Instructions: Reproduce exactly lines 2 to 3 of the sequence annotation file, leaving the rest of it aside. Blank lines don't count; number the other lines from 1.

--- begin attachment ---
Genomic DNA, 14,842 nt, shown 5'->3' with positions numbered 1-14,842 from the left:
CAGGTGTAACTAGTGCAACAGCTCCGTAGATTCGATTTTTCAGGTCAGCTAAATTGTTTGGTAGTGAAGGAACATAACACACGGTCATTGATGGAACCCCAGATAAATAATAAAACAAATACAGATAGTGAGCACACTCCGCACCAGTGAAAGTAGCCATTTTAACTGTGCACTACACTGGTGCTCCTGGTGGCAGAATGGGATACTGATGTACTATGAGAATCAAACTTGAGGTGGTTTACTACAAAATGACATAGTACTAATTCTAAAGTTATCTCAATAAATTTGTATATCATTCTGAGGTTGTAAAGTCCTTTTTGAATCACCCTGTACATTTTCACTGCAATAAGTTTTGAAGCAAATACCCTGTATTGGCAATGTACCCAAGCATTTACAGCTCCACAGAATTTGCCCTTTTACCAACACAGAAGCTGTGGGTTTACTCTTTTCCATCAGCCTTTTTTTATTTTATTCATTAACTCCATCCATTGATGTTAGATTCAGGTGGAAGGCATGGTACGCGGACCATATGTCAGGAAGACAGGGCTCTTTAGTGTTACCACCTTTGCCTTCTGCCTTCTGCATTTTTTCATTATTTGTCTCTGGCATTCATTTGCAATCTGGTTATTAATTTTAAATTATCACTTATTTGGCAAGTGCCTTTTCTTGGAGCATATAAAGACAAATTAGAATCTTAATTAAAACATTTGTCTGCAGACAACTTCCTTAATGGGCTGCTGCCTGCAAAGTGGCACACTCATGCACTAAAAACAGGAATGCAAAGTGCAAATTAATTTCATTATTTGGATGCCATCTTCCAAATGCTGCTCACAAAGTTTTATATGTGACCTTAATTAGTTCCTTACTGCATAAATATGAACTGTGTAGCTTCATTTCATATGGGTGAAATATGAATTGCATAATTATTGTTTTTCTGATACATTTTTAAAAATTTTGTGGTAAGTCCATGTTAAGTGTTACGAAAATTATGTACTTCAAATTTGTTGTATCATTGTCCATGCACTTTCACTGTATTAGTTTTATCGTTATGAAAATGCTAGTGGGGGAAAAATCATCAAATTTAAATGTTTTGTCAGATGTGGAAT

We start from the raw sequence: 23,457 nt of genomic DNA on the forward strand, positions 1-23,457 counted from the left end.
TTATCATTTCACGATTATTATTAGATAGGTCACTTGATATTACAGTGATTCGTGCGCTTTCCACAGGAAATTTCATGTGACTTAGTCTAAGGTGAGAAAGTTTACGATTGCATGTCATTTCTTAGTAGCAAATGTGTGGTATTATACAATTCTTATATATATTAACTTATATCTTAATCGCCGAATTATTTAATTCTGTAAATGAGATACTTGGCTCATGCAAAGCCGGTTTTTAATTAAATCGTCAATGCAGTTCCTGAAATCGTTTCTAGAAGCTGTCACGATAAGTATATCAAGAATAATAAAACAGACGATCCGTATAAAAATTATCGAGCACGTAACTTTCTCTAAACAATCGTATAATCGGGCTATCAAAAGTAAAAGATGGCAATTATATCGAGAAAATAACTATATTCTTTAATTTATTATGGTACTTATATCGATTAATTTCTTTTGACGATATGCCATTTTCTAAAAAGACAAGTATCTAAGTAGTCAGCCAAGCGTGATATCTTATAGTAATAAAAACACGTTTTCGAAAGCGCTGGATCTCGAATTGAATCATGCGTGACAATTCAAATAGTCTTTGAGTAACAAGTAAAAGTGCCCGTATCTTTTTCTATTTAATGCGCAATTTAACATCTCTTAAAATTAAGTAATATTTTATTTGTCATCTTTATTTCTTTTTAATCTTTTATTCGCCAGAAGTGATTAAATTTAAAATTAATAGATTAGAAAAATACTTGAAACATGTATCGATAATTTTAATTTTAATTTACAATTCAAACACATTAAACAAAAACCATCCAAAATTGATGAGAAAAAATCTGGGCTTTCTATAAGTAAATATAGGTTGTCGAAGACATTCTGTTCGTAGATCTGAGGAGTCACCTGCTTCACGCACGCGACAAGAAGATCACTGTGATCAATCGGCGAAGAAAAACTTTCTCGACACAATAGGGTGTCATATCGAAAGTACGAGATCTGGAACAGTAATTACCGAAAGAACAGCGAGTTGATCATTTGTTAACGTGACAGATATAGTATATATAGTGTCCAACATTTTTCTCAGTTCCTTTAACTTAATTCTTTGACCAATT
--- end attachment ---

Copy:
CAGGTGTAACTAGTGCAACAGCTCCGTAGATTCGATTTTTCAGGTCAGCTAAATTGTTTGGTAGTGAAGGAACATAACACACGGTCATTGATGGAACCCCAGATAAATAATAAAACAAATACAGATAGTGAGCACACTCCGCACCAGTGAAAGTAGCCATTTTAACTGTGCACTACACTGGTGCTCCTGGTGGCAGAATGGGATACTGATGTACTATGAGAATCAAACTTGAGGTGGTTTACTACAAAATGACATAGTACTAATTCTAAAGTTATCTCAATAAATTTGTATATCATTCTGAGGTTGTAAAGTCCTTTTTGAATCACCCTGTACATTTTCACTGCAATAAGTTTTGAAGCAAATACCCTGTATTGGCAATGTACCCAAGCATTTACAGCTCCACAGAATTTGCCCTTTTACCAACACAGAAGCTGTGGGTTTACTCTTTTCCATCAGCCTTTTTTTATTTTATTCATTAACTCCATCCATTGATGTTAGATTCAGGTGGAAGGCATGGTACGCGGACCATATGTCAGGAAGACAGGGCTCTTTAGTGTTACCACCTTTGCCTTCTGCCTTCTGCATTTTTTCATTATTTGTCTCTGGCATTCATTTGCAATCTGGTTATTAATTTTAAATTATCACTTATTTGGCAAGTGCCTTTTCTTGGAGCATATAAAGACAAATTAGAATCTTAATTAAAACATTTGTCTGCAGACAACTTCCTTAATGGGCTGCTGCCTGCAAAGTGGCACACTCATGCACTAAAAACAGGAATGCAAAGTGCAAATTAATTTCATTATTTGGATGCCATCTTCCAAATGCTGCTCACAAAGTTTTATATGTGACCTTAATTAGTTCCTTACTGCATAAATATGAACTGTGTAGCTTCATTTCATATGGGTGAAATATGAATTGCATAATTATTGTTTTTCTGATACATTTTTAAAAATTTTGTGGTAAGTCCATGTTAAGTGTTACGAAAATTATGTACTTCAAATTTGTTGTATCATTGTCCATGCACTTTCACTGTATTAGTTTTATCGTTATGAAAATGCTAGTGGGGGAAAAATCATCAAATTTAAATGTTTTGTCAGATGTGGAAT

We start from the raw sequence: 23,457 nt of genomic DNA on the forward strand, positions 1-23,457 counted from the left end.